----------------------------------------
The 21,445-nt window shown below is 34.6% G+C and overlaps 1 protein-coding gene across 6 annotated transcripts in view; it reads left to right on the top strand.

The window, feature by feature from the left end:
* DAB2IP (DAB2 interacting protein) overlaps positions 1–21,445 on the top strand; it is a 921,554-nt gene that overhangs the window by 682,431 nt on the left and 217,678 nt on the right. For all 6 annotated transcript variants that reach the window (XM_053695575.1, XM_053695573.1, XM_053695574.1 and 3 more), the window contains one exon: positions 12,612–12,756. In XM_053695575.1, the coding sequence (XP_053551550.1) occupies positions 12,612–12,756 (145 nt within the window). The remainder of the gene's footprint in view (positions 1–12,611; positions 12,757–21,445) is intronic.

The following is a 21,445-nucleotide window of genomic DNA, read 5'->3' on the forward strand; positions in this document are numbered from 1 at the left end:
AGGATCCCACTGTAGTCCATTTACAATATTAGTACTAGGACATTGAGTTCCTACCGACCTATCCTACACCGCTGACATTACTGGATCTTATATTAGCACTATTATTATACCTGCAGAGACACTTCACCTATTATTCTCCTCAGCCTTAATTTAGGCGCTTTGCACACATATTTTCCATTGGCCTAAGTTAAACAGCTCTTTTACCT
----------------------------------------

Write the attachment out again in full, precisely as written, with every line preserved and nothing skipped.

The 21,445-nt window shown below is 34.6% G+C and overlaps 1 protein-coding gene across 6 annotated transcripts in view; it reads left to right on the top strand.

The window, feature by feature from the left end:
* DAB2IP (DAB2 interacting protein) overlaps positions 1–21,445 on the top strand; it is a 921,554-nt gene that overhangs the window by 682,431 nt on the left and 217,678 nt on the right. For all 6 annotated transcript variants that reach the window (XM_053695575.1, XM_053695573.1, XM_053695574.1 and 3 more), the window contains one exon: positions 12,612–12,756. In XM_053695575.1, the coding sequence (XP_053551550.1) occupies positions 12,612–12,756 (145 nt within the window). The remainder of the gene's footprint in view (positions 1–12,611; positions 12,757–21,445) is intronic.

The following is a 21,445-nucleotide window of genomic DNA, read 5'->3' on the forward strand; positions in this document are numbered from 1 at the left end:
AGGATCCCACTGTAGTCCATTTACAATATTAGTACTAGGACATTGAGTTCCTACCGACCTATCCTACACCGCTGACATTACTGGATCTTATATTAGCACTATTATTATACCTGCAGAGACACTTCACCTATTATTCTCCTCAGCCTTAATTTAGGCGCTTTGCACACATATTTTCCATTGGCCTAAGTTAAACAGCTCTTTTACCT